London (change)
Today 13°C / 10°C
Tomorrow 15°C / 14°C
5 messages
11/12/2011 at 15:04

I have just purchased a new rotavator and like a lot of chinese imported stuff the instructions are translated and poor, so much so that they don't tell you which way round to fit the tines onto the drive shaft.

If I have them one way, the tines curve backwards and would "slice" into the soil. If fitted the other way they would "hook" into the soil and I am not sure which way is best, I went up to the plot today to run the engine for the first time but it was too wet to give it a try in the soil.

I presume one way will be more efficient or less violent than the other. does anyone have their machine to hand that could look. 

    29/12/2011 at 16:22

Hello Steve,

Rotivator tines turn the same way as the wheels. If you are looking at the machine from the side with the front pointing to the right, they rotate clockwise. When you fit the tines the cutting edge (the edge that is not flat or blunt), faces backwards, so when the tines rotate they come round forward and cut into the soil. I hope the soil conditions improve so you're able to get outside and give it a go.

Emma.

gardenersworld.com team

06/01/2012 at 22:16

Hi Emma,

I also bought a rotivator last year and was so pleased with the results I did my father's lawn as well as his grows wonderfull, (he doesn't describe it this way), moss which i use for lining my baskets. unfortunately after a few weeks his lawn was completly covered in creeping buttercup which had never happened before. I presume the tines had cut through the plants and distributed it over the rest of the lawn. Any idea how to avoid this again without using chemicals?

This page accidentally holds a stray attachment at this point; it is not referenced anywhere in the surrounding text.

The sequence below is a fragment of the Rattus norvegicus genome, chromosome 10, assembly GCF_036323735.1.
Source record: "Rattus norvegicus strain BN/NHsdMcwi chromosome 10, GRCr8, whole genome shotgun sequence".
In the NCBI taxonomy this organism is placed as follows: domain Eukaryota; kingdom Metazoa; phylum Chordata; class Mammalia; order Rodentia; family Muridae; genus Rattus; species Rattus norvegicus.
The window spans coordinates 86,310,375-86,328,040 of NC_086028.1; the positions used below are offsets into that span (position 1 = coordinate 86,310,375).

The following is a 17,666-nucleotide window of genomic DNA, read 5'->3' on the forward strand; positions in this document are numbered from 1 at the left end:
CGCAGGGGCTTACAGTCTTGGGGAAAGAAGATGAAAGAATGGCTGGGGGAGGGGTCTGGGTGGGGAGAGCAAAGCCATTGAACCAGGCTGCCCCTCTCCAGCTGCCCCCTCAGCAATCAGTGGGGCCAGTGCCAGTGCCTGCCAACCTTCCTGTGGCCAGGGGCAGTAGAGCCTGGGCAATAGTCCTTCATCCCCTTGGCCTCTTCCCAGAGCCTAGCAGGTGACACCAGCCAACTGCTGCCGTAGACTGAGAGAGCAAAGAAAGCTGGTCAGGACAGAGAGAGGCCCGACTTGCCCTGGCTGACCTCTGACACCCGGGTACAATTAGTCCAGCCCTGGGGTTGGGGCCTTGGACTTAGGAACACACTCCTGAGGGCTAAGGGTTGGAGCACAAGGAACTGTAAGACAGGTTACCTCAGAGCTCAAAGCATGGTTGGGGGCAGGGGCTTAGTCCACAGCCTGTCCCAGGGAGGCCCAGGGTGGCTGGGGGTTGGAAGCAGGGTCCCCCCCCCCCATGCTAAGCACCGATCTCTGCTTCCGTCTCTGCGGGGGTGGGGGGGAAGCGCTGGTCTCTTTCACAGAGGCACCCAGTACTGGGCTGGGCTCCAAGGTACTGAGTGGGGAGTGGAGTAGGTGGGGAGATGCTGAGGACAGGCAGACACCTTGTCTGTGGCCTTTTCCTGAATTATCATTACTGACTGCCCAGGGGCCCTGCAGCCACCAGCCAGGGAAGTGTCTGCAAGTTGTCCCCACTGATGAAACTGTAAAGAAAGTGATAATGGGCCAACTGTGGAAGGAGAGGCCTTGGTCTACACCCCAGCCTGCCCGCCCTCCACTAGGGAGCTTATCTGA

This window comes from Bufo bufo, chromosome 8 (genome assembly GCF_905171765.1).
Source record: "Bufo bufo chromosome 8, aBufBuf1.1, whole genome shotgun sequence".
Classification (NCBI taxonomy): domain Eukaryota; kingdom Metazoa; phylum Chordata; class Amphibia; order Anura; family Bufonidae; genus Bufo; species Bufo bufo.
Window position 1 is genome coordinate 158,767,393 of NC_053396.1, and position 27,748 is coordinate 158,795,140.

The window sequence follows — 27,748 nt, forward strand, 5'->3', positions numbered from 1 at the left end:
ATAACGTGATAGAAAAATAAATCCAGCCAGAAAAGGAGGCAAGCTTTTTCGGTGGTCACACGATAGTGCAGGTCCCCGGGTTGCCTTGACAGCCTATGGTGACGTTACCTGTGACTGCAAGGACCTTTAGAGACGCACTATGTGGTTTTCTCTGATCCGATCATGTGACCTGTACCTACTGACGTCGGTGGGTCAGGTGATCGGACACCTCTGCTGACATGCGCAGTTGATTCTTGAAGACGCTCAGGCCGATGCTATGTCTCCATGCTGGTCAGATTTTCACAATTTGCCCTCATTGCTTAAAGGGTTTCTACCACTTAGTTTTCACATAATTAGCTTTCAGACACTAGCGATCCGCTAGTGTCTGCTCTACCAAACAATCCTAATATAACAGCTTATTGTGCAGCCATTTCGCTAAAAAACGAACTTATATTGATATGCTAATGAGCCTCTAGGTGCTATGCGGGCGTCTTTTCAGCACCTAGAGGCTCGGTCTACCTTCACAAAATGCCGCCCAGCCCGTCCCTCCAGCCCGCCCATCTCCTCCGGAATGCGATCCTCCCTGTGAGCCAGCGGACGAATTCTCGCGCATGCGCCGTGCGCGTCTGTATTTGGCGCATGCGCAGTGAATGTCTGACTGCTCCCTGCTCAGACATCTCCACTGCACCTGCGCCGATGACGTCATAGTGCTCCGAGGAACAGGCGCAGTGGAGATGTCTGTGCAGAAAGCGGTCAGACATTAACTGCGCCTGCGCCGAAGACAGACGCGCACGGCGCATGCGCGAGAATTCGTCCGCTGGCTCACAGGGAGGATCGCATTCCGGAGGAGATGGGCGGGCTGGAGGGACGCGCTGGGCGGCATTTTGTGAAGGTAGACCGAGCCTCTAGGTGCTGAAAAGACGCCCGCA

09/01/2012 at 09:45

Hello Ceris,

I wouldn't use a rotivator for that job. You could use a rake as per Monty's video:

http://www.gardenersworld.com/how-to/projects/basics/how-to-improve-your-lawn/179.html

or if you want to use a machine, there are lawn scarifiers you can buy. It sounds as though the more gentle raking approach, involving less severing of buttercup runners, would be best for you if you can do it. Creeping buttercup and moss are both signs of poorly drained lawns, so some aeration, also shown in the above video, would probably help.

Have a look at our advice on dealing with creeping buttercup below:

http://www.gardenersworld.com/how-to/problems/weeds/creeping-buttercup/464.html

I hope you'll soon have both beautiful baskets and well-trained lawns,

Emma.

gardenersworld.com team.

03/03/2012 at 19:41

Hi! Guy's n Gal's!! I too purchased a few nice machines recently, and have had a good full productive day on my newly awarded allotment today trying them out! and well chuffed with both the heavy duty rotivator and my little Deluxe Mantis tiller I am!! Although my back is telling me maybe I should have called it a day a little earlier!!!!  But after a nice hot soak all is well!! Steve! is it a tiller or a rotivator? because some machines are designed to cultivate with the tines one way n till in the other!! 

email image
5 messages